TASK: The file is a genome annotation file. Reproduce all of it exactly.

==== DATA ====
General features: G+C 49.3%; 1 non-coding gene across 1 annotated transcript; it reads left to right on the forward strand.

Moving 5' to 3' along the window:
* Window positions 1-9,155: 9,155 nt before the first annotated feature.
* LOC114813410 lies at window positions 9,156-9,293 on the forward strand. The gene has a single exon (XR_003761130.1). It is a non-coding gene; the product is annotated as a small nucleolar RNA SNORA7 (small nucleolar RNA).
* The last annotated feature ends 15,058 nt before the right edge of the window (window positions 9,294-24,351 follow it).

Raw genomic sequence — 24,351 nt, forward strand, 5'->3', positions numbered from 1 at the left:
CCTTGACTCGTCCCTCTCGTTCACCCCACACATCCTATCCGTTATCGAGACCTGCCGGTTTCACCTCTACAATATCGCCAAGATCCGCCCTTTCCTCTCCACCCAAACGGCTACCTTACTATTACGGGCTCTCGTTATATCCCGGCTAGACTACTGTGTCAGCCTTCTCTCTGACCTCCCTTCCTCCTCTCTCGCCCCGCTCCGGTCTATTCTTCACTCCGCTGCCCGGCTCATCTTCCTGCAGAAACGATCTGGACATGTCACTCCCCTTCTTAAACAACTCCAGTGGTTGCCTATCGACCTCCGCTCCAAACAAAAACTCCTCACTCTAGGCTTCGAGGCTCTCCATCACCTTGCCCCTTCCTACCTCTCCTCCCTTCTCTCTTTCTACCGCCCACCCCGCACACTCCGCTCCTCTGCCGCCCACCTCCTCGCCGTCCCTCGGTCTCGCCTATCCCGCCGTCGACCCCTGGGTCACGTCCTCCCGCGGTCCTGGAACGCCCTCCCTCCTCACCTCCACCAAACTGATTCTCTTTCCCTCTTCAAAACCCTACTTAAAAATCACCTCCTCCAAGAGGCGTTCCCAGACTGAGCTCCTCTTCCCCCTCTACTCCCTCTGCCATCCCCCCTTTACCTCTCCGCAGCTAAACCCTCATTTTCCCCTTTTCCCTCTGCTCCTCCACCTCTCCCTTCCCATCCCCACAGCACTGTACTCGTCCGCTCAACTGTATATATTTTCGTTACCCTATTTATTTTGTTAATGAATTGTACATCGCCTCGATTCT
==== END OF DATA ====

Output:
General features: G+C 49.3%; 1 non-coding gene across 1 annotated transcript; it reads left to right on the forward strand.

Moving 5' to 3' along the window:
* Window positions 1-9,155: 9,155 nt before the first annotated feature.
* LOC114813410 lies at window positions 9,156-9,293 on the forward strand. The gene has a single exon (XR_003761130.1). It is a non-coding gene; the product is annotated as a small nucleolar RNA SNORA7 (small nucleolar RNA).
* The last annotated feature ends 15,058 nt before the right edge of the window (window positions 9,294-24,351 follow it).

Raw genomic sequence — 24,351 nt, forward strand, 5'->3', positions numbered from 1 at the left:
CCTTGACTCGTCCCTCTCGTTCACCCCACACATCCTATCCGTTATCGAGACCTGCCGGTTTCACCTCTACAATATCGCCAAGATCCGCCCTTTCCTCTCCACCCAAACGGCTACCTTACTATTACGGGCTCTCGTTATATCCCGGCTAGACTACTGTGTCAGCCTTCTCTCTGACCTCCCTTCCTCCTCTCTCGCCCCGCTCCGGTCTATTCTTCACTCCGCTGCCCGGCTCATCTTCCTGCAGAAACGATCTGGACATGTCACTCCCCTTCTTAAACAACTCCAGTGGTTGCCTATCGACCTCCGCTCCAAACAAAAACTCCTCACTCTAGGCTTCGAGGCTCTCCATCACCTTGCCCCTTCCTACCTCTCCTCCCTTCTCTCTTTCTACCGCCCACCCCGCACACTCCGCTCCTCTGCCGCCCACCTCCTCGCCGTCCCTCGGTCTCGCCTATCCCGCCGTCGACCCCTGGGTCACGTCCTCCCGCGGTCCTGGAACGCCCTCCCTCCTCACCTCCACCAAACTGATTCTCTTTCCCTCTTCAAAACCCTACTTAAAAATCACCTCCTCCAAGAGGCGTTCCCAGACTGAGCTCCTCTTCCCCCTCTACTCCCTCTGCCATCCCCCCTTTACCTCTCCGCAGCTAAACCCTCATTTTCCCCTTTTCCCTCTGCTCCTCCACCTCTCCCTTCCCATCCCCACAGCACTGTACTCGTCCGCTCAACTGTATATATTTTCGTTACCCTATTTATTTTGTTAATGAATTGTACATCGCCTCGATTCT